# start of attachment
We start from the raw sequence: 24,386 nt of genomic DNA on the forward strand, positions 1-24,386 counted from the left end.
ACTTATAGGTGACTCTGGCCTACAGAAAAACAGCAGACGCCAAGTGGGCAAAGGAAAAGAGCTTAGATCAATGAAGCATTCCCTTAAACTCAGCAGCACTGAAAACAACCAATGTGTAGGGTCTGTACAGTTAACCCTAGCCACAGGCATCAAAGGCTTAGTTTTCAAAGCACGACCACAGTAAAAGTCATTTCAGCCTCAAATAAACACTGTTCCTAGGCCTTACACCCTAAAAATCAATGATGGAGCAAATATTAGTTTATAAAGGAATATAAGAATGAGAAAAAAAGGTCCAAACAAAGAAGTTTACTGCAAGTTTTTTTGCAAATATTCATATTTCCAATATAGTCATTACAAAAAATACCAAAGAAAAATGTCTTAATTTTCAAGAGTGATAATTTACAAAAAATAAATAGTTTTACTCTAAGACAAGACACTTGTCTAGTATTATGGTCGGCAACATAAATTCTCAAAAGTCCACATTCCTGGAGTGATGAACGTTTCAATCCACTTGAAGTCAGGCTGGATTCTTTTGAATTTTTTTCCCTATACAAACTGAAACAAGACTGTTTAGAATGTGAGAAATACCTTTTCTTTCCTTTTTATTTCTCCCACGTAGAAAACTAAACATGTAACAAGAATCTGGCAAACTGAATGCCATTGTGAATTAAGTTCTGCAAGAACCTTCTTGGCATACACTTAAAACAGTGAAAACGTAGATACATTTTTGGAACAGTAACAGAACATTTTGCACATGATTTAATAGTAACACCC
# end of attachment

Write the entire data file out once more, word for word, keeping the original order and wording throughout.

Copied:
We start from the raw sequence: 24,386 nt of genomic DNA on the forward strand, positions 1-24,386 counted from the left end.
ACTTATAGGTGACTCTGGCCTACAGAAAAACAGCAGACGCCAAGTGGGCAAAGGAAAAGAGCTTAGATCAATGAAGCATTCCCTTAAACTCAGCAGCACTGAAAACAACCAATGTGTAGGGTCTGTACAGTTAACCCTAGCCACAGGCATCAAAGGCTTAGTTTTCAAAGCACGACCACAGTAAAAGTCATTTCAGCCTCAAATAAACACTGTTCCTAGGCCTTACACCCTAAAAATCAATGATGGAGCAAATATTAGTTTATAAAGGAATATAAGAATGAGAAAAAAAGGTCCAAACAAAGAAGTTTACTGCAAGTTTTTTTGCAAATATTCATATTTCCAATATAGTCATTACAAAAAATACCAAAGAAAAATGTCTTAATTTTCAAGAGTGATAATTTACAAAAAATAAATAGTTTTACTCTAAGACAAGACACTTGTCTAGTATTATGGTCGGCAACATAAATTCTCAAAAGTCCACATTCCTGGAGTGATGAACGTTTCAATCCACTTGAAGTCAGGCTGGATTCTTTTGAATTTTTTTCCCTATACAAACTGAAACAAGACTGTTTAGAATGTGAGAAATACCTTTTCTTTCCTTTTTATTTCTCCCACGTAGAAAACTAAACATGTAACAAGAATCTGGCAAACTGAATGCCATTGTGAATTAAGTTCTGCAAGAACCTTCTTGGCATACACTTAAAACAGTGAAAACGTAGATACATTTTTGGAACAGTAACAGAACATTTTGCACATGATTTAATAGTAACACCC